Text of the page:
Jesse Maassen (Supervisor : Prof. Hong Guo)

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crash. quantum physics. Atomic, materials, chemistry modeling. device modeling < 50nm (1000 atoms). Semi-classical device modeling. device parameters. Towards parameter-free device modeling. Jesse Maassen (Supervisor : Prof. Hong Guo) - PowerPoint PPT Presentation

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  • Jesse Maassen (Supervisor : Prof. Hong Guo)Department of Physics, McGill University, Montreal, QC Canada

    May 4, 2011Roberto Cars group, Chemistry Department, PrincetonTowards parameter-free device modeling

  • The first electronic computer: ENIAC --- large sizes This computer is made of vacuum tubes, 17,000 of them.

    People work inside the CPU of this computer.

    1800 square feet

    ENIAC: Electronic Numerical Integrator and Computer. It was 2400 times faster than human computing.May 4, 2011Roberto Cars group, Chemistry Department, Princeton

  • Today: transistors are very small 200 million transistors can fit on each of these pin head.How to compute charge conduction in these atomic systems?Line of ~ 50 atomsMay 4, 2011Roberto Cars group, Chemistry Department, Princeton

  • As the size of a device goes down, physics changeChannel Length, L

    1 mm

    0.1 mm

    10 m

    1 m

    0.1 m

    10 nm

    1 nm

    0.1 nm

    Transistor2000Atomic dimensions19752016 TopBottomMacroscopicdimensions L May 4, 2011Roberto Cars group, Chemistry Department, Princeton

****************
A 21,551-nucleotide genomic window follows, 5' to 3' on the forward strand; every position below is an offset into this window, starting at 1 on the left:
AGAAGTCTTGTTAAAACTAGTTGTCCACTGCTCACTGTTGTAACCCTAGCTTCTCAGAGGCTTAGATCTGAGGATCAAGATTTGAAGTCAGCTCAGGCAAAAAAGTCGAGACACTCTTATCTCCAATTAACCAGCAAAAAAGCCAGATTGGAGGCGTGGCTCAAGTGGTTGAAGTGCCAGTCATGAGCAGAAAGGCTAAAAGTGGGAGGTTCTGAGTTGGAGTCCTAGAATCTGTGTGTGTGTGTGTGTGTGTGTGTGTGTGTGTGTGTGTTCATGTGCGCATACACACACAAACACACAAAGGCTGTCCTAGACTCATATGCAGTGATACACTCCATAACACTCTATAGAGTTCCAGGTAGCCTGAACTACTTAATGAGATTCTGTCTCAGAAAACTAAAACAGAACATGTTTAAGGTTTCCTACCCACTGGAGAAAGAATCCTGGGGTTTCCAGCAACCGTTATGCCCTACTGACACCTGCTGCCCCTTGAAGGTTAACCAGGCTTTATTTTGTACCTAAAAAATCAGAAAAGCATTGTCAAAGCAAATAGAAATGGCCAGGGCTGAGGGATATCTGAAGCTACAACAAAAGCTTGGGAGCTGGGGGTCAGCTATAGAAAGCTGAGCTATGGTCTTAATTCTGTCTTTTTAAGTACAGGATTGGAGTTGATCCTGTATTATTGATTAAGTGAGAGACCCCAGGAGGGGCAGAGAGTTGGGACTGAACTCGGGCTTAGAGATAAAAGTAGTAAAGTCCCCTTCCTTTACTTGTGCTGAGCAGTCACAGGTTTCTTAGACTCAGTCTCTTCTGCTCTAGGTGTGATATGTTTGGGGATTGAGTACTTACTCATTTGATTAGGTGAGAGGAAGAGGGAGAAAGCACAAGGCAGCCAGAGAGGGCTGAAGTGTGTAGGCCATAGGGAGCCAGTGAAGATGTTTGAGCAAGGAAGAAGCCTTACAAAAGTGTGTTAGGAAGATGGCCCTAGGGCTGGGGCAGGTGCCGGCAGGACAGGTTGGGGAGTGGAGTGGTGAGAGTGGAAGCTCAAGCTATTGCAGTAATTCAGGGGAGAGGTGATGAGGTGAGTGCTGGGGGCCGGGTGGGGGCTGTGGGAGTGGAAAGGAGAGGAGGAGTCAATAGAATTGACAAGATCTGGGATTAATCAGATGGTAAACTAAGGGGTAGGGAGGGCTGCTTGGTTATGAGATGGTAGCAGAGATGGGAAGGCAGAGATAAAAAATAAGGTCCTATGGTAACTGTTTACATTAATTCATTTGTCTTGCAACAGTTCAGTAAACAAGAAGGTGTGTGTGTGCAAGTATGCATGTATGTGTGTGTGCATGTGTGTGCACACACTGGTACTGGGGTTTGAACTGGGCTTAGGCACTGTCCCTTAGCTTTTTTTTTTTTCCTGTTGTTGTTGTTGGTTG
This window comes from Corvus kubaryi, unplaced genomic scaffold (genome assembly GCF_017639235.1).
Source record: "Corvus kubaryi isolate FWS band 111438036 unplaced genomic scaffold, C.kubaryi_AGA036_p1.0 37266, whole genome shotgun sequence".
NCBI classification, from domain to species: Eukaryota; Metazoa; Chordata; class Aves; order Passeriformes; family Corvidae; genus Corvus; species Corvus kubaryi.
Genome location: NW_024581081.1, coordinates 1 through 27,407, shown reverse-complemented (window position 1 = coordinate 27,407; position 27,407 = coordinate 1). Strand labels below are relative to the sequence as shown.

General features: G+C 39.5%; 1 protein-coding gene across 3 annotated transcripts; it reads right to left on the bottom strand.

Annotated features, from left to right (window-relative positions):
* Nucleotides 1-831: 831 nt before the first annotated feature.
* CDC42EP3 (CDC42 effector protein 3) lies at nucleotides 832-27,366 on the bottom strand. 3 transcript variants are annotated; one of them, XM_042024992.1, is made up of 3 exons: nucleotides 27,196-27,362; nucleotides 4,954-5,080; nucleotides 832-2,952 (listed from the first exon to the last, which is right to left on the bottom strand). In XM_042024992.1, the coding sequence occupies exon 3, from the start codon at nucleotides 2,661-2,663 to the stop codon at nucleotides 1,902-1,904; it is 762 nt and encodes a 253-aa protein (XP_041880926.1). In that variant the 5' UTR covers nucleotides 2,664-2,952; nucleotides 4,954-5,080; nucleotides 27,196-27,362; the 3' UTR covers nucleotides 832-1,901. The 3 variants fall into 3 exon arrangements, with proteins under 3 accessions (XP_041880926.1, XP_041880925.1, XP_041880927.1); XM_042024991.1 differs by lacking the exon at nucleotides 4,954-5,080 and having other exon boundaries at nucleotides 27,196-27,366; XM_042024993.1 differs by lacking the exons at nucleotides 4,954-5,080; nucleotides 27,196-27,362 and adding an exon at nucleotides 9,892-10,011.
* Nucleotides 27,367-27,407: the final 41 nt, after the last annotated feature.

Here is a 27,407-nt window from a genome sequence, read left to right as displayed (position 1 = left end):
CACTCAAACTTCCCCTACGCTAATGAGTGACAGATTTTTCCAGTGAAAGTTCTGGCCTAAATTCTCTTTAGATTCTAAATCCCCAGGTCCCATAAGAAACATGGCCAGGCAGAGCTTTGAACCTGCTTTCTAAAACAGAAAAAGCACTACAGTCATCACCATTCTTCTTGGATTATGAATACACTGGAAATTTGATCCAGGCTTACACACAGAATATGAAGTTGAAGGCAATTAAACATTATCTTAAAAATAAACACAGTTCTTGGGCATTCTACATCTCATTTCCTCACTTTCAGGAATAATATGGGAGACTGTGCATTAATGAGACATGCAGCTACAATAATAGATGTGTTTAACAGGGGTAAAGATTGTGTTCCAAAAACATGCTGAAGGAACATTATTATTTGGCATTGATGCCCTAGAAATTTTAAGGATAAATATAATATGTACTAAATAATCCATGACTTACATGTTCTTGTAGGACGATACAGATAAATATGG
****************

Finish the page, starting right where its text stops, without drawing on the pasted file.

• V = I R or I = V G

    Conductance G = 1/RConductivityNot obviousConduction is usually studied top downChannelMay 4, 2011Roberto Cars group, Chemistry Department, Princeton

  • What device parameters?Device parametersThese parameters specify properties of each individual device.

    How to obtain device parameters? --- by experimental measurements - now; --- by computational modeling;

    May 4, 2011Roberto Cars group, Chemistry Department, Princeton

  • Practical modeling method: need for many parameterscapacitanceTransconductanceGeometry scalingdiodesMore than a 400 parameters are needed.May 4, 2011Roberto Cars group, Chemistry Department, Princeton

  • Moores law for model parameters Number of parameter double every 18 months Reflects the complexity in modern technologyMay 4, 2011Roberto Cars group, Chemistry Department, Princeton

    *Physics & Astronomy, Pitt

  • Different modeling method: includes quantum and discrete material properties (all parameter free, no m, n or )Quantum: Tunneling cannot turn off transistor; Size quantization ; electron-phonon scattering during current flow; Quantum dissipation; Spin transport; Spin-orbital effects Atomistic structures:Materials are no longer a continuous medium. Atomic simulations are useful when: more atomic species are used in nano-systems; charge transfer; interfaces, surfaces, domain boundaries; external potential drop; disorder It is highly desirable to develop parameter-free theory and modeling method.May 4, 2011Roberto Cars group, Chemistry Department, Princeton

  • Nanoelectronic device physicsscienceengineeringGoal of nanoelectronics theory and modelingThis is largely applied physics: it is absolutely important that our theory is not only fundamentally correct, but also practical.May 4, 2011Roberto Cars group, Chemistry Department, Princeton